Lack of mental toughness cost Galway - Canning
Published 17/08/2011 | 05:00
JOE CANNING scratches his head and tries to find the words to explain Galway's season.
Somehow he manages to be defiant and at a loss all at once. They're good enough to win an All-Ireland, he believes, but suggests that the mental side of the game has been their downfall.
"It's definitely not a talent problem," maintains the Portumna man. "We've all won All-Irelands at underage level, everybody on the team. So it's hard for me to put a finger on it. It won't be easy to fix."
Defeat to Waterford ended their interest in the championship after which manager John McIntyre apologised to Galway supporters. A 'root and branch' review will determine McIntyre's future though current minor boss Mattie Murphy has already suggested that a clear out of senior players is what is required.
"It was a mental thing more than anything, I think. Even after playing badly in the first half, we were a point up at one stage, after giving them such an early lead. Just after half-time they got the momentum, and Waterford are a team that thrive on the supporters, and momentum, and things going their way, and it was very hard for us to get back at them.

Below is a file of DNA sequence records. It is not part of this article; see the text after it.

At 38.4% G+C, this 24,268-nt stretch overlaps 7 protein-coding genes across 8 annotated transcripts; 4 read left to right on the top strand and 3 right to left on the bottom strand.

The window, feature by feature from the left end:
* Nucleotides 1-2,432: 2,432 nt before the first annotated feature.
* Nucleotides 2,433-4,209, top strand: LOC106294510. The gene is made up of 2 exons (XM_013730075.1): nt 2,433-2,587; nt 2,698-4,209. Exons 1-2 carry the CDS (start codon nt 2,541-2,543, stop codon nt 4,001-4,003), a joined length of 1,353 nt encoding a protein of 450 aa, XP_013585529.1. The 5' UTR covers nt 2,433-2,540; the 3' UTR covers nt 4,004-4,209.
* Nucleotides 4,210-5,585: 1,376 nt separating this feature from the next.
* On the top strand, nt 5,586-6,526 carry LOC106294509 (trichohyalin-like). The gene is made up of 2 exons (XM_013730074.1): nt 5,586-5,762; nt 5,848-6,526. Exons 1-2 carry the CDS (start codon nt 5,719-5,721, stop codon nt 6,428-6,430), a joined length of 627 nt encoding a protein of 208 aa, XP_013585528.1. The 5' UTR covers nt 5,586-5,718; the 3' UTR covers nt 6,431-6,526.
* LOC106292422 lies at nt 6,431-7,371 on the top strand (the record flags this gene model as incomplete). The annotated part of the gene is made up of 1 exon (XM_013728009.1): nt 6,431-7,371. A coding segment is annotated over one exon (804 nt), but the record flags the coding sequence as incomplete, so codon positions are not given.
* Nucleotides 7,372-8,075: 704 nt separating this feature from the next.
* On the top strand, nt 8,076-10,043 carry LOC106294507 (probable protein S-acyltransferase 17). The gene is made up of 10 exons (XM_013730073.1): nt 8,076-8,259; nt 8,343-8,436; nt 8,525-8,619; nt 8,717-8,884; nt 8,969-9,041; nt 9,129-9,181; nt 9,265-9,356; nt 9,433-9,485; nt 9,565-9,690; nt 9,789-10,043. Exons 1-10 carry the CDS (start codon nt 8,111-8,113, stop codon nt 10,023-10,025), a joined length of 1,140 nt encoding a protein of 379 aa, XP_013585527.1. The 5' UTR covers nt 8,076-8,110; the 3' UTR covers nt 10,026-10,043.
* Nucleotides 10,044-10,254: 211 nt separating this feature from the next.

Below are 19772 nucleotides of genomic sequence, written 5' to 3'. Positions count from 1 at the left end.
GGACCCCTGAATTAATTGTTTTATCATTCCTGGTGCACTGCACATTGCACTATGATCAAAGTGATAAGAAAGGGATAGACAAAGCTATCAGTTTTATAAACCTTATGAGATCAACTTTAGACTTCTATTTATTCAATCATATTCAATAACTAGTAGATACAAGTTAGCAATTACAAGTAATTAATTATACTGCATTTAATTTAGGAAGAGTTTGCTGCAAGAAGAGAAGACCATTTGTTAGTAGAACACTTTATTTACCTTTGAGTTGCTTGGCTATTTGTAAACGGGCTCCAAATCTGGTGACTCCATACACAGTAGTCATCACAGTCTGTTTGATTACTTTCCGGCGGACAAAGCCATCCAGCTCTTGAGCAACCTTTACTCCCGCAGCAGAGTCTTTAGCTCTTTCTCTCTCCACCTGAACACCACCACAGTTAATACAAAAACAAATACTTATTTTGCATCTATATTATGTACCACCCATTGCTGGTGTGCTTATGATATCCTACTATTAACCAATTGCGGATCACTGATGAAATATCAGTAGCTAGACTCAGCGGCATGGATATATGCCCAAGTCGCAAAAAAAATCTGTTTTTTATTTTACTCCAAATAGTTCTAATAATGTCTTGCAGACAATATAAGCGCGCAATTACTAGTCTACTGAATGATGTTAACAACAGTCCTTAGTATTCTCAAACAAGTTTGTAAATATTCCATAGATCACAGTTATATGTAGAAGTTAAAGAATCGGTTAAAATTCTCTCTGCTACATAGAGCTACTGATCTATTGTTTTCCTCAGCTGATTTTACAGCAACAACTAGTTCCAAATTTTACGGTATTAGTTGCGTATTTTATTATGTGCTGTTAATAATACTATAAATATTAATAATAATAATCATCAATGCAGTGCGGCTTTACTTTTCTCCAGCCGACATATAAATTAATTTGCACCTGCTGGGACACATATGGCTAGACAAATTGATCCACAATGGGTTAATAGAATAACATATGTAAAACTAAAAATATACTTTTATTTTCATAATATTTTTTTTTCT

"There'll be a new panel next year, obviously. (McIntyre) does have another year, but there will be some meeting to ratify that. But I have good time for John McIntyre and the management. I don't think it's any of their fault. We were well prepared, felt good coming into the game, and it was just on the day we fell apart."
Canning has yet to play championship hurling in August since making his debut in the National League semi-final against Cork in the spring of 2008. He admitted that, after a glittering underage career, he expected to have helped Galway make a bigger impact in the race for Liam MacCarthy.
"I certainly would have thought I'd be playing in the month of August, at senior level. And I haven't done that yet, in four years. We haven't got past the All-Ireland quarter-final since 2005. That's a massive thing for a county like Galway with such underage success.
"A lot of people are saying where we're going wrong, that we're bad, and some of us shouldn't be hurling, but at the same time they don't have too many answers, or what the problem is, and how we should go forward. It's easy to talk. But we're trying our best. We're not going out there to play badly. All we want to do is win for Galway, but it's just not happening at the moment."
After completing his studies in Limerick IT, Canning has started to produce handmade hurls along with his brother Ivan.
"Some of the brothers were kind of out of work for a while so we're just trying to start up a business and have a go at it.
"We could get a machine but they're not the same quality. They come out sh**ty really from machines.
"We wanted to kind of have different shapes, different weights. If a lad wants to come and get whatever he wants, we'll do it the best we can," he added.